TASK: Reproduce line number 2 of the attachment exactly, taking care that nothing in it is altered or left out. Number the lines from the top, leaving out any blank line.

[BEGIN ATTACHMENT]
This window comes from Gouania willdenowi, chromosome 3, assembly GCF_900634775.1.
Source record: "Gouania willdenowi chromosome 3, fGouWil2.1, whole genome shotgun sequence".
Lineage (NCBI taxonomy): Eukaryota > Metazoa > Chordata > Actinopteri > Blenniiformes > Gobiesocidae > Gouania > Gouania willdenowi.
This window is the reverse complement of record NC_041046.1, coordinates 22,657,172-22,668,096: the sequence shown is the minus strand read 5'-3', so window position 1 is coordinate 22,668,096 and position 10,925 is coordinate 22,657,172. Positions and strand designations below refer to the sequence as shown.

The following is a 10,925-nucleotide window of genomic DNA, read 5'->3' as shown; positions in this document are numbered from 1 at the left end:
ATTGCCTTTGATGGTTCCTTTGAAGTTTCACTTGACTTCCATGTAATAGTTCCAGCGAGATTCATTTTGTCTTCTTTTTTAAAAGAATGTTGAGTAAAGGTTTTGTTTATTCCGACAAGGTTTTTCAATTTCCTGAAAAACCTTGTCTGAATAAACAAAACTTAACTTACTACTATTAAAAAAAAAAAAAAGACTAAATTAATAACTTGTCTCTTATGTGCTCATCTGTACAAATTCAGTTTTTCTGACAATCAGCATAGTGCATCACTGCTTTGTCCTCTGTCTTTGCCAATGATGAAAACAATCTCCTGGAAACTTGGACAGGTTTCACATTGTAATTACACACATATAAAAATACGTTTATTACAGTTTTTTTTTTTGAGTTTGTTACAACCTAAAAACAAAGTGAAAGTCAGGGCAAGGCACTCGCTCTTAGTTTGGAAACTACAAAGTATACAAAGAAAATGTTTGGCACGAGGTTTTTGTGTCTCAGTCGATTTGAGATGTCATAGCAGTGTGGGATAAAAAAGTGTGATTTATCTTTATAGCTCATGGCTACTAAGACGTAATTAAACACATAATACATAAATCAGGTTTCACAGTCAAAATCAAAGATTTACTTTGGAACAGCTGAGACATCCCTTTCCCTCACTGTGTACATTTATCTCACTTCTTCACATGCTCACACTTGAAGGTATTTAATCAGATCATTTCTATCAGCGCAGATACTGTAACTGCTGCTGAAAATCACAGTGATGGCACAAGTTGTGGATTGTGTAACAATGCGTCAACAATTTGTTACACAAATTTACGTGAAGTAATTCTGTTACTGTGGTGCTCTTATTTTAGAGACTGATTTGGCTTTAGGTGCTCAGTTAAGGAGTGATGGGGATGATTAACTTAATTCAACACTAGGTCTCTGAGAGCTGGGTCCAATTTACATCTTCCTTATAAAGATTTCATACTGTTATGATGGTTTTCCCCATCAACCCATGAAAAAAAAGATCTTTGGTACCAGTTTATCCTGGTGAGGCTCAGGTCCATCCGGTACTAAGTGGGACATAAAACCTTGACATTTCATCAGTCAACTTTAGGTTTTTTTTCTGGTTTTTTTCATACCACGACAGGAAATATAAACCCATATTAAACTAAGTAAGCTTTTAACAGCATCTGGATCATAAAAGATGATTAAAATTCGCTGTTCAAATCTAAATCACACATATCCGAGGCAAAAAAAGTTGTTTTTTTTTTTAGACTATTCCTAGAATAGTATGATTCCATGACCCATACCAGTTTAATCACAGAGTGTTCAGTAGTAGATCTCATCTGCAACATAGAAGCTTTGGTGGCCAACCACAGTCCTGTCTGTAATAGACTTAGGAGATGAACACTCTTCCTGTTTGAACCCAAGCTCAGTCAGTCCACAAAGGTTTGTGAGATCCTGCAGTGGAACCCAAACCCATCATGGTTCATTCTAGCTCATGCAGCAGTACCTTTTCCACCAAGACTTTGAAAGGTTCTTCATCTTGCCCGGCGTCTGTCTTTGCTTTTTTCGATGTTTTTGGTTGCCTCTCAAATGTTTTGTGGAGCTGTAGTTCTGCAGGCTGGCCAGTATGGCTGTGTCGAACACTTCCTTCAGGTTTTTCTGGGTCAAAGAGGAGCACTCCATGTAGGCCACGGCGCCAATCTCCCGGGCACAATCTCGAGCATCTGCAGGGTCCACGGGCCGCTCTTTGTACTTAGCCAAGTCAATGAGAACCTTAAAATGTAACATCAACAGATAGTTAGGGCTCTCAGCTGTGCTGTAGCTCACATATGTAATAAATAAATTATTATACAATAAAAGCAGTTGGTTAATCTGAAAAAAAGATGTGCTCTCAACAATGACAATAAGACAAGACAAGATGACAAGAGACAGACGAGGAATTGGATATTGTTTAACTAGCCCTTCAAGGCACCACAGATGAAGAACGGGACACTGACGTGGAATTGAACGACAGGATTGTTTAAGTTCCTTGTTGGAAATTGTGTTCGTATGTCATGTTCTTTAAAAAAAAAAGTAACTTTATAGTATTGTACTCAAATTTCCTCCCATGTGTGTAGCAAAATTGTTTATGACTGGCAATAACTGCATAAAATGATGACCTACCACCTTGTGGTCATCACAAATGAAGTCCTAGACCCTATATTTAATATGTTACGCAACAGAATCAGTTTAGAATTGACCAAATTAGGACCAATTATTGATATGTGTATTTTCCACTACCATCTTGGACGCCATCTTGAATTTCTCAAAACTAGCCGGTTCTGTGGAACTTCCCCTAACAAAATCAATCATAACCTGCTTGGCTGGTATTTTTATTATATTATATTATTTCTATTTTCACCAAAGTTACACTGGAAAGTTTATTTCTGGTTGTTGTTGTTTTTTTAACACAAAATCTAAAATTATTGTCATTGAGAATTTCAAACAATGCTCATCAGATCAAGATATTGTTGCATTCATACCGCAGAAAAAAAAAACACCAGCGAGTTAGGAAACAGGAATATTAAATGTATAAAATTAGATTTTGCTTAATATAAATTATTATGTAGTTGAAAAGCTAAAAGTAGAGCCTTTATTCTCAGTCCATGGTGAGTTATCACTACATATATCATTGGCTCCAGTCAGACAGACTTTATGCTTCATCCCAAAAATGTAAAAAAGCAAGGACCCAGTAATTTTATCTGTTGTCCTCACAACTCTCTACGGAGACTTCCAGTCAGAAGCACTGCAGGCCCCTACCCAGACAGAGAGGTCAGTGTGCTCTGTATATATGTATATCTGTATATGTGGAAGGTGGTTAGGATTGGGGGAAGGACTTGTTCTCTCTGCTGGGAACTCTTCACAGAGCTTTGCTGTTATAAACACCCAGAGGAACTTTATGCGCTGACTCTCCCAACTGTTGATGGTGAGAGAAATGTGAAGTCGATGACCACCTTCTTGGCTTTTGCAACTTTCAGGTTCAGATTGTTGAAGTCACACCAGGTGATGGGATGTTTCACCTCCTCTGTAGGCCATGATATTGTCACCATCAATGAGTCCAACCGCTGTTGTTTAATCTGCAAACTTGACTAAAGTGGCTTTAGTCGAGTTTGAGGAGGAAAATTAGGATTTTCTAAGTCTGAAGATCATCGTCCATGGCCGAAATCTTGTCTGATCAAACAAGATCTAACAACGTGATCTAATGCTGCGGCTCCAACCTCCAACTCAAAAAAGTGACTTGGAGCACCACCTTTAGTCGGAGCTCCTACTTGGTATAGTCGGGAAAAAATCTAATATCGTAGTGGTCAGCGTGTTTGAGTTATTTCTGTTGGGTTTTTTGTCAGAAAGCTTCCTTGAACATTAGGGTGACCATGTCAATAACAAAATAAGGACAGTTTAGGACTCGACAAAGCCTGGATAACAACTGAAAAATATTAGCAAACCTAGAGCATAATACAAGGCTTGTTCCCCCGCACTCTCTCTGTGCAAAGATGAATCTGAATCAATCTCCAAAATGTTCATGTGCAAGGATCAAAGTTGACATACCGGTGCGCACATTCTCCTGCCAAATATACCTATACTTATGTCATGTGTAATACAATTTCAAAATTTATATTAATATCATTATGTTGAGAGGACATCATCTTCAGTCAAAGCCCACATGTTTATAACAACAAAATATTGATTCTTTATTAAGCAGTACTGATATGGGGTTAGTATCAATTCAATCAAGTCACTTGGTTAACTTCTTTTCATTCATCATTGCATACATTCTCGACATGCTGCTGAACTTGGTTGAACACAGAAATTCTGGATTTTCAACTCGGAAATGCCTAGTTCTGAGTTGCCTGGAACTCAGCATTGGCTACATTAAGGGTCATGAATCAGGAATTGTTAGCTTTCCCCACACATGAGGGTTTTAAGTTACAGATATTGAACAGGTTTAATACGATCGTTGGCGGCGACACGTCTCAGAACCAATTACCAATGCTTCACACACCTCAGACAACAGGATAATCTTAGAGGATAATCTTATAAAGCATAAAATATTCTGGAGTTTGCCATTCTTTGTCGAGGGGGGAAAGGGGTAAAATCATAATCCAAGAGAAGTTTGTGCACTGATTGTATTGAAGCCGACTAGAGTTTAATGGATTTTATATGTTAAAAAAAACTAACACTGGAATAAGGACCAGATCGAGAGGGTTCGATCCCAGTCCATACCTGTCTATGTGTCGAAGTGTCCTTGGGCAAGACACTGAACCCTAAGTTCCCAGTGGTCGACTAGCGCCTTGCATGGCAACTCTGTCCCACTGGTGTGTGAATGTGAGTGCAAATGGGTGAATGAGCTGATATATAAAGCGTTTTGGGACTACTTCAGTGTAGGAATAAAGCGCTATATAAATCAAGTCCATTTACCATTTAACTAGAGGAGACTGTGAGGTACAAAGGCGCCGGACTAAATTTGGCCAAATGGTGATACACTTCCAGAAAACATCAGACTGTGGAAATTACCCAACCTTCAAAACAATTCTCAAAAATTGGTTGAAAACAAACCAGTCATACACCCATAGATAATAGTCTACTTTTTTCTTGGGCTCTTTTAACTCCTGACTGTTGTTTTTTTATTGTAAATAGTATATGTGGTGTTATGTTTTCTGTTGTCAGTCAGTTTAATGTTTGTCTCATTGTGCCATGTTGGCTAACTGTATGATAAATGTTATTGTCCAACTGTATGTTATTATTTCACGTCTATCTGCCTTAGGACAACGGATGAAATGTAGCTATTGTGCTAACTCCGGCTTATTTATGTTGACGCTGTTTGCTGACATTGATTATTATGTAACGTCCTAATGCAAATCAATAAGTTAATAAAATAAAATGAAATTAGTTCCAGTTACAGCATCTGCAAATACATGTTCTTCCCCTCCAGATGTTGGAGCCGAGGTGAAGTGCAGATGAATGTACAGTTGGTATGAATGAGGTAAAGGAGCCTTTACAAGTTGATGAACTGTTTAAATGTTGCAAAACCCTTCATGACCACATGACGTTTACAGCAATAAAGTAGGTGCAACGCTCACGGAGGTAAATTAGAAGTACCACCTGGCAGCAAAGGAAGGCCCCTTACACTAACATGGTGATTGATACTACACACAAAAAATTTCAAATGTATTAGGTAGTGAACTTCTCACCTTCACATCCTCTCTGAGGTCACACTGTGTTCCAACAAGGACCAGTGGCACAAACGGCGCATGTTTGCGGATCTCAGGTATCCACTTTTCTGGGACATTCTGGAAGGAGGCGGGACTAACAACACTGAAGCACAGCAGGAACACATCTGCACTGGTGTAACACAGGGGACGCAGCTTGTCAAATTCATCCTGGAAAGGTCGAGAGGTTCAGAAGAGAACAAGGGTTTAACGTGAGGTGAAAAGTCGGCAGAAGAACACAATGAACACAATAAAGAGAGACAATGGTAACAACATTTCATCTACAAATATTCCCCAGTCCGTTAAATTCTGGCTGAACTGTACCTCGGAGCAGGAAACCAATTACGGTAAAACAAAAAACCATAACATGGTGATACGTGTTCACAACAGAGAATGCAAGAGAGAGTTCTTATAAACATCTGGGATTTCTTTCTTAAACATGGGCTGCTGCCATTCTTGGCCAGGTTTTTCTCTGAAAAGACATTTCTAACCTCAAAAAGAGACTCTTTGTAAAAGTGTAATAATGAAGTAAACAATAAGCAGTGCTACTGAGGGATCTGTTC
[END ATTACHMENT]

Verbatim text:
Source record: "Gouania willdenowi chromosome 3, fGouWil2.1, whole genome shotgun sequence".